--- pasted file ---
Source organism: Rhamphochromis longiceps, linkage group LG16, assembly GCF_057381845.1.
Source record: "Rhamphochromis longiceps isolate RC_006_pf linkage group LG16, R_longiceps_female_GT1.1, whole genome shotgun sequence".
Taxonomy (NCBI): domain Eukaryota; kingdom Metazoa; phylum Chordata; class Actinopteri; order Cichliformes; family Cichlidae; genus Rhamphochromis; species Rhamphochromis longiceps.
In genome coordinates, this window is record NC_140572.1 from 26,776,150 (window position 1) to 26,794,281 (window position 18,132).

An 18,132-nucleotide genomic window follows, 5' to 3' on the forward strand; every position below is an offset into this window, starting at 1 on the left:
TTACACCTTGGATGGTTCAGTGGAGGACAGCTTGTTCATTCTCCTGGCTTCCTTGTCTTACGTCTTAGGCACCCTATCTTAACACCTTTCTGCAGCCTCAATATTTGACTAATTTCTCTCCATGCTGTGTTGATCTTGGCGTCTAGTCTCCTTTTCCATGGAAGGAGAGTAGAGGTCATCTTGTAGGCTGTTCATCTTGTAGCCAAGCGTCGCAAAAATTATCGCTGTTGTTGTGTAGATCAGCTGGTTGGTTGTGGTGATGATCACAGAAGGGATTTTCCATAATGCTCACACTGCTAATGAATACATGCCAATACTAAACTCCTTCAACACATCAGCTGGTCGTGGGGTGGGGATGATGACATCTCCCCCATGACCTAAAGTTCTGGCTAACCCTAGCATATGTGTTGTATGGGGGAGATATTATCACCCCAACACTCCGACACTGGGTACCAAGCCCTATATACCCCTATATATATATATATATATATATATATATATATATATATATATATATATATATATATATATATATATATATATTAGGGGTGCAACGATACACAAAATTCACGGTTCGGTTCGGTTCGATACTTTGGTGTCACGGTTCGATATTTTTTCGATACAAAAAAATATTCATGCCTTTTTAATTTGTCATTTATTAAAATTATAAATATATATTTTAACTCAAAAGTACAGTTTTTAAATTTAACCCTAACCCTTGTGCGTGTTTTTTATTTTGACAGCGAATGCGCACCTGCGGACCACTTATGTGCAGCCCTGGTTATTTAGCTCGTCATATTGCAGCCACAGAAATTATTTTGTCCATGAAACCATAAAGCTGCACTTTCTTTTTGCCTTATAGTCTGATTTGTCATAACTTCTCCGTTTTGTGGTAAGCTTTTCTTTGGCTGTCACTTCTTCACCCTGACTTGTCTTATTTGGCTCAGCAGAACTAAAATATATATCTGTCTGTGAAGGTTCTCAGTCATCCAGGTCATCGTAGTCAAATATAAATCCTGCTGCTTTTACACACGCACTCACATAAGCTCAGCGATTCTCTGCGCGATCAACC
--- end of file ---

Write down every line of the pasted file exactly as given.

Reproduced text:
Source organism: Rhamphochromis longiceps, linkage group LG16, assembly GCF_057381845.1.
Source record: "Rhamphochromis longiceps isolate RC_006_pf linkage group LG16, R_longiceps_female_GT1.1, whole genome shotgun sequence".
Taxonomy (NCBI): domain Eukaryota; kingdom Metazoa; phylum Chordata; class Actinopteri; order Cichliformes; family Cichlidae; genus Rhamphochromis; species Rhamphochromis longiceps.
In genome coordinates, this window is record NC_140572.1 from 26,776,150 (window position 1) to 26,794,281 (window position 18,132).

An 18,132-nucleotide genomic window follows, 5' to 3' on the forward strand; every position below is an offset into this window, starting at 1 on the left:
TTACACCTTGGATGGTTCAGTGGAGGACAGCTTGTTCATTCTCCTGGCTTCCTTGTCTTACGTCTTAGGCACCCTATCTTAACACCTTTCTGCAGCCTCAATATTTGACTAATTTCTCTCCATGCTGTGTTGATCTTGGCGTCTAGTCTCCTTTTCCATGGAAGGAGAGTAGAGGTCATCTTGTAGGCTGTTCATCTTGTAGCCAAGCGTCGCAAAAATTATCGCTGTTGTTGTGTAGATCAGCTGGTTGGTTGTGGTGATGATCACAGAAGGGATTTTCCATAATGCTCACACTGCTAATGAATACATGCCAATACTAAACTCCTTCAACACATCAGCTGGTCGTGGGGTGGGGATGATGACATCTCCCCCATGACCTAAAGTTCTGGCTAACCCTAGCATATGTGTTGTATGGGGGAGATATTATCACCCCAACACTCCGACACTGGGTACCAAGCCCTATATACCCCTATATATATATATATATATATATATATATATATATATATATATATATATATATATATATATATATATATATATTAGGGGTGCAACGATACACAAAATTCACGGTTCGGTTCGGTTCGATACTTTGGTGTCACGGTTCGATATTTTTTCGATACAAAAAAATATTCATGCCTTTTTAATTTGTCATTTATTAAAATTATAAATATATATTTTAACTCAAAAGTACAGTTTTTAAATTTAACCCTAACCCTTGTGCGTGTTTTTTATTTTGACAGCGAATGCGCACCTGCGGACCACTTATGTGCAGCCCTGGTTATTTAGCTCGTCATATTGCAGCCACAGAAATTATTTTGTCCATGAAACCATAAAGCTGCACTTTCTTTTTGCCTTATAGTCTGATTTGTCATAACTTCTCCGTTTTGTGGTAAGCTTTTCTTTGGCTGTCACTTCTTCACCCTGACTTGTCTTATTTGGCTCAGCAGAACTAAAATATATATCTGTCTGTGAAGGTTCTCAGTCATCCAGGTCATCGTAGTCAAATATAAATCCTGCTGCTTTTACACACGCACTCACATAAGCTCAGCGATTCTCTGCGCGATCAACC